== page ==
After weeks of expecting our chickens to lay eggs any moment, and day after day of walking out to the coop and walking back to the house feeling disappointed, Tuesday afternoon I plodded out there thinking it’d be just another eggless day. I’d been taking it a little personally. Only our Polish hen is a snuggler, and just like our cats, our birds all seem to favor my husband. Perhaps I don’t have enough going on in my life, wondering if our girls were holding out because they don’t like me.
But, possible neurosis aside, Tuesday was the day! Exactly five months from the day they were brought to the door in a chirping box, one of the girls laid her first egg on a soft pile of straw.
At the time, my son was down for a nap, and I sneaked up to my daughter to surprise her with the egg. I immediately washed the egg, took photos, and slathered them proudly on Facebook, sending e-mails to family announcing our good news.
But, who laid the egg? My hunch is our Silver Laced Wyandotte, Pauline. I’ve been spending more time with the girls than usual, because of the eggs and the improving weather, and have noticed that she sneaks back to the coop while the others free range, and she digs in the straw where the egg rested and cooled. We haven’t collected enough eggs yet to determine if more than just one chicken is laying. Until I’m up to my own ovaries in chicken eggs, I may not be able to identify any differences between them.
Regardless of whose eggs we’re collecting, they’ve all been acting wacky since the day of the first egg. Are they confused? (Who was more surprised, the hen or the flock, could be debated for all time.) Or are they just hormonally-charged teenage chickens?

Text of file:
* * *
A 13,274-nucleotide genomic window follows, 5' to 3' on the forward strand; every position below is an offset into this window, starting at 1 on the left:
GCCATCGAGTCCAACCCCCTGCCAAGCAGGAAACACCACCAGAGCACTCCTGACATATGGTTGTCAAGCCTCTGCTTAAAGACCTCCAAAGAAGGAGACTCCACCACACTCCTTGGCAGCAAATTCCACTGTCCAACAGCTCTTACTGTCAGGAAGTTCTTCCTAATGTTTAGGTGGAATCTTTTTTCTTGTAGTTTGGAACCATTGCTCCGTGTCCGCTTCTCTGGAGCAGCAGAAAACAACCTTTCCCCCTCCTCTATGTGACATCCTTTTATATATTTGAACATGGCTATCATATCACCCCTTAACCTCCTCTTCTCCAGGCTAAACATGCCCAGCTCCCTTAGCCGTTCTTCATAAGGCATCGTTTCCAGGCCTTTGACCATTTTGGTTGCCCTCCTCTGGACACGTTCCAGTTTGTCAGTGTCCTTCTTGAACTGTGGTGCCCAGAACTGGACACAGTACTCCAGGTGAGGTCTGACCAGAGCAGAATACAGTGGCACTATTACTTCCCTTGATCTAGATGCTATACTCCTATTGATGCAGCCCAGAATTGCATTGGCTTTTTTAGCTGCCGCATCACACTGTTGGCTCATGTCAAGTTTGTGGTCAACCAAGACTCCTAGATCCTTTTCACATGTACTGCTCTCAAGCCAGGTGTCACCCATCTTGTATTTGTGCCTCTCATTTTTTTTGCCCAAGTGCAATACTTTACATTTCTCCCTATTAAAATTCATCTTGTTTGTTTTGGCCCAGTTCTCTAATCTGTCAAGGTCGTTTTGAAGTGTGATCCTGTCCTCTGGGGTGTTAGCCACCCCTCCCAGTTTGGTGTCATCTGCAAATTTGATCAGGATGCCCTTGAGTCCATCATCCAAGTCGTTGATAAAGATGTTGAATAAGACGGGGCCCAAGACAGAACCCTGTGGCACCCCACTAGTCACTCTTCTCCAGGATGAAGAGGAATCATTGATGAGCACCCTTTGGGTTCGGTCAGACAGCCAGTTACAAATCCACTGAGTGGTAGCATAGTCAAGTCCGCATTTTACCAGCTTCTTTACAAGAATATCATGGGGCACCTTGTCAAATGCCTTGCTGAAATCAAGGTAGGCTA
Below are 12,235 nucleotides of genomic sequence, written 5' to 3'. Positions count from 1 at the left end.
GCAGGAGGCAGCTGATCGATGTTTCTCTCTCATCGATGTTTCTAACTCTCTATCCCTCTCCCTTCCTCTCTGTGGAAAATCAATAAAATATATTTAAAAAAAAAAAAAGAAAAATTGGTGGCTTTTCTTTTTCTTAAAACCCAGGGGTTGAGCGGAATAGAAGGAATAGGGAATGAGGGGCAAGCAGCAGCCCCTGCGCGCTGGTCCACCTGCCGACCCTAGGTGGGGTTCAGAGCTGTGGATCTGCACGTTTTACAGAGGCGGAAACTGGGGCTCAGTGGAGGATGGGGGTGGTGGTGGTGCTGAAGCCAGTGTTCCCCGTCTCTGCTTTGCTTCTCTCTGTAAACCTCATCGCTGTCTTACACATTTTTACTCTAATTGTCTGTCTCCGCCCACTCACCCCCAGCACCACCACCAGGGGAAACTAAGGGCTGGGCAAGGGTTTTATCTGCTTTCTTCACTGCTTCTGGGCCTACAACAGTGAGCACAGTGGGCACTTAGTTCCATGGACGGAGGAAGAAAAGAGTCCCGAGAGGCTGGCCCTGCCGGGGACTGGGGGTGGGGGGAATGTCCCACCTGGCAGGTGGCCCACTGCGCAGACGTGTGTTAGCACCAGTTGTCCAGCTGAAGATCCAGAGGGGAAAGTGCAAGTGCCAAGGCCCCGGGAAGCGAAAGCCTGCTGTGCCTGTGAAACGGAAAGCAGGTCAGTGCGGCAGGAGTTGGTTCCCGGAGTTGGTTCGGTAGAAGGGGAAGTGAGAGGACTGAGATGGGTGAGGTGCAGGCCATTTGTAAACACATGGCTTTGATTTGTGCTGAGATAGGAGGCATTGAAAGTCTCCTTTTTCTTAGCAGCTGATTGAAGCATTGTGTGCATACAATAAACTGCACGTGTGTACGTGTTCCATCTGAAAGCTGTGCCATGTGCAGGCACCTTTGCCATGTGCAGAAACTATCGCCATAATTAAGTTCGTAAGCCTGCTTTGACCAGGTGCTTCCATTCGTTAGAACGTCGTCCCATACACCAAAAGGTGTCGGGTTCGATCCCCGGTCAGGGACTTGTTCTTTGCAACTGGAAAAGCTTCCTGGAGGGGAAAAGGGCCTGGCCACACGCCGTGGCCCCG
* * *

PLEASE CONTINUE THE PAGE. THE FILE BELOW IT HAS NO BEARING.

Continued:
All of a sudden, they seem to know what they want, and like teenagers, seem to know it all. When they’re let out to free range, each chicken has her favorite place to go. And, gone are the days of pleasant foraging. When each nestles into her favorite place, like Mabel under the bushes, they commence rebellious destruction, en masse. The search for Spring’s emerging bugs, slugs and creepy-crawlies is on with fervency. They’re digging holes in my yard under the run, and even though it’s moved almost daily, the grass isn’t growing enough yet to recover.
The grass that has turned green with chlorophyll seems to be providing nutrition the chickens have been waiting for; at least, that’s only what I can assume: They’re devouring the yard. In turn, they are producing the most amazing eggs I’ve ever seen. Imagine a yolk suspended perfectly in the white. A yolk so yellow that a splash of milk doesn’t change the color of a scrambled egg. They’re rich, firm and absolutely perfect. If they had little toes, I’d count them. If they consisted of more than one cell, I’d name them. Each egg I find is like discovering a sweet love note stuck to the bathroom mirror.
No supermarket egg is treasured like a homegrown egg. They’re inherently special. A wonder of the cycle of life, with a face and a coulda-been mom in the yard.
Incredible and edible is only the beginning: It’s the chicken who makes it happen, and it’s the chicken herself, and her usefulness, I’ll be writing about soon.
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Photos: Rachel Hurd Anger